Interfaces beyond Touch Screens - AR, VR and Voice Control

New types of human-machine interfaces

As intelligent computer controls change the communication process between humans and machines, new types of interfaces are needed to ensure smooth interaction. New human-machine interfaces must be more sophisticated to increase efficiency and enable remote maintenance operations, especially when workers interact with technologies in dusty, humid or dark environments. Because operators are involved in the manufacturing process for critical decisions, the operator control system should allow for easy and quick entry of commands to increase accuracy, safety and speed of problem resolution.


With these requirements in mind, new types of operator interfaces are now being implemented by Industry 4.0 and IoT developers: enhanced touch interfaces, voice interfaces, gesture interfaces, and AR/VR tools.


Enhanced touch interfaces

Touchscreen displays have evolved significantly since their introduction about 20 years ago, becoming more user-friendly and powerful in terms of how they visually display data. Industrial interfaces enable IoT and M2M connectivity, allowing manufacturing companies to monitor and control industrial operations on-site and remotely. Modern touch interfaces are sensitive and allow machines to be operated even with gloves on, bringing added comfort and safety to the operator.


Voice interfaces

Voice interfaces typically do not have a screen to display information, but instead facilitate data access through hands-free, intuitive and efficient interactions. In Industry 4.0, voice interfaces are becoming indispensable, especially where machines need to be operated remotely.


Makino, one of the companies pioneering industrial voice-activated HMI, has developed Athena, which uses basic voice commands to control production equipment on the shop floor. Athena operators can now not only issue commands remotely, but also ask questions about critical machine readings.


Gesture interfaces

Similar to voice interfaces, gesture controls enable non-contact manipulation of industrial machines or computer systems. They recognize the operator's hand or head movements and use special mathematical algorithms to control or interact with equipment. Through a variety of methods - wired gloves, depth-sensing and stereo cameras, or hand-tracking controllers - gesture interfaces enable more accurate and faster human-machine interaction.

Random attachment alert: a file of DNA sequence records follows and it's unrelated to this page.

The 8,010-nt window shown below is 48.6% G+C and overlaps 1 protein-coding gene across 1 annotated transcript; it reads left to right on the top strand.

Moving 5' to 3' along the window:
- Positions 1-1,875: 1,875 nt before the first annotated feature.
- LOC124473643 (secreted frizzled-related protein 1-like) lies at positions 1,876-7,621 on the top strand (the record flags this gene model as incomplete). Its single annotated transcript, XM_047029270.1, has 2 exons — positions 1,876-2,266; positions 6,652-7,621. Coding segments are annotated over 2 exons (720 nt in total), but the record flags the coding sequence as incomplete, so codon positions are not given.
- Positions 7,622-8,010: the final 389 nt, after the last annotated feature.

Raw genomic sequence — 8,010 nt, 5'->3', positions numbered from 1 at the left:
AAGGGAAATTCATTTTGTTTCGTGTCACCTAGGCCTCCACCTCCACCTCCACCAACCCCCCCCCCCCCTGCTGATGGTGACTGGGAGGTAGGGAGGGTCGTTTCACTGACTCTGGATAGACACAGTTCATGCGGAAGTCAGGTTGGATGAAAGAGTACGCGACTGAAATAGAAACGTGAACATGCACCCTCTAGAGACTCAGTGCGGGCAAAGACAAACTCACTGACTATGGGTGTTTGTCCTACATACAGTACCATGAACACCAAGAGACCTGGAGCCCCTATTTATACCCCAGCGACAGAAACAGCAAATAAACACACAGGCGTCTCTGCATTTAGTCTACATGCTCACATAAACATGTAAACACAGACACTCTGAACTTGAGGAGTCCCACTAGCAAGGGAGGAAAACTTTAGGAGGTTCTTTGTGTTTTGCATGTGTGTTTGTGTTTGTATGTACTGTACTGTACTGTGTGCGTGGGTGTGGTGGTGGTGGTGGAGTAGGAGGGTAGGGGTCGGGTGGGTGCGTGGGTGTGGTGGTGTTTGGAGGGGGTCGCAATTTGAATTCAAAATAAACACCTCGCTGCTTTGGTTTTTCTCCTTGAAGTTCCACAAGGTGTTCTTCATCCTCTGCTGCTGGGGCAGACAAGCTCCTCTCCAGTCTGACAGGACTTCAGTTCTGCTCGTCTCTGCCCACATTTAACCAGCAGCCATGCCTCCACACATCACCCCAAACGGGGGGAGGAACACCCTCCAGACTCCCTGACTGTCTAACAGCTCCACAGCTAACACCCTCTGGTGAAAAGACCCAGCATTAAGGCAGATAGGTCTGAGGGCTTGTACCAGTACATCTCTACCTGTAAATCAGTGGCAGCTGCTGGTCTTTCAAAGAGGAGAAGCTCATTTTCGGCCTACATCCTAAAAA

VR and AR tools

Currently, augmented and virtual reality are among the most high-profile technologies for increasing efficiency, reducing operating costs, and making production more flexible in many manufacturing processes, from inventory management to employee training.


Assembly line tasks often require operators to be extremely focused in order to precisely assemble a plethora of components. AR tools break down these components by overlaying important information, making assembly personnel's jobs much easier and reducing the risk of errors.


Workers now no longer need to refer to assembly manuals and can always be sure of what they need to do next, dramatically improving performance. For example, Lockheed Martin, the world's largest defense contractor, has integrated an AR solution for spacecraft assembly. Since there is no repair shop in space, the company makes extra efforts to ensure accuracy and precision. In this case, some important parts such as fasteners must be placed with a tolerance of 0.5', and AR goggle-equipped workers can now reliably align these components. Lockheed reports that for every fastener ordered in the millions each year, they save $38 in touch labor.


Another area of impact for AR and VR in manufacturing is employee training. There are many challenges when onboarding a new employee, such as the availability of equipment and trainers. In addition, it is often costly to replicate some scenarios on-site, especially those involving safety. Lockheed Martin has also used AR to provide its employees with animated instructions on how to assemble spacecraft components. The company reports an astonishing 95% reduction in the time it takes workers to interpret assembly instructions. Ultimately, these technologies simply provide more realistic on-the-job training, which sufficiently increases employee satisfaction.


Finally, Artificial Reality (AR) and Virtual Reality (VR) can also drastically reduce maintenance and defect detection times. For example, ThyssenKrupp, a major elevator manufacturer, has equipped its technicians with AR tools for repair work. Now, service technicians can more reliably identify problems and receive guidance superimposed in real time. The company claims that technicians can now complete a repair about four times faster than before.




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